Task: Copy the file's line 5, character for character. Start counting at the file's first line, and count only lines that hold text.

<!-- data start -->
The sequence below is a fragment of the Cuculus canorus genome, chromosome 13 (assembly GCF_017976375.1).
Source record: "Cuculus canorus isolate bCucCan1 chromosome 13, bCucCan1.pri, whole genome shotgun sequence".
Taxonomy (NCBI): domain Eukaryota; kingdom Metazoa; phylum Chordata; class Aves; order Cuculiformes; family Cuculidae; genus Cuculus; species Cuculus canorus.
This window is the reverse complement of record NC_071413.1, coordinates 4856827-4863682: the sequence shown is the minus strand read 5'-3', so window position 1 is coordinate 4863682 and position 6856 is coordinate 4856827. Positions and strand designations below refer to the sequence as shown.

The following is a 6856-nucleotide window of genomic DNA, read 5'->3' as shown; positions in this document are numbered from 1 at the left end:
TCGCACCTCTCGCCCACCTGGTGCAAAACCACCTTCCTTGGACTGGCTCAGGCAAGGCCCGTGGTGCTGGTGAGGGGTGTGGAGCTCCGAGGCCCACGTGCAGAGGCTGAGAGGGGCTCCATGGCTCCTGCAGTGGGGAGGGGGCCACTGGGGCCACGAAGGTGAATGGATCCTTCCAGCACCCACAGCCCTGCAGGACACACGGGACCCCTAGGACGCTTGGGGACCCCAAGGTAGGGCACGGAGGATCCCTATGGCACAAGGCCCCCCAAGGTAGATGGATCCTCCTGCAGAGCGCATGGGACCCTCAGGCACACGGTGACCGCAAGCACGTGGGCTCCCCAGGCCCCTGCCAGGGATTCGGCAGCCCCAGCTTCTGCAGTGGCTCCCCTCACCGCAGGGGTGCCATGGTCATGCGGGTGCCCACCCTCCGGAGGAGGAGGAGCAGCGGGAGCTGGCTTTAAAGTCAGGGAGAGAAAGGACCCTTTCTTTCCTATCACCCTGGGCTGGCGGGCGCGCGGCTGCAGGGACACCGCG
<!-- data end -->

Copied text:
The following is a 6856-nucleotide window of genomic DNA, read 5'->3' as shown; positions in this document are numbered from 1 at the left end: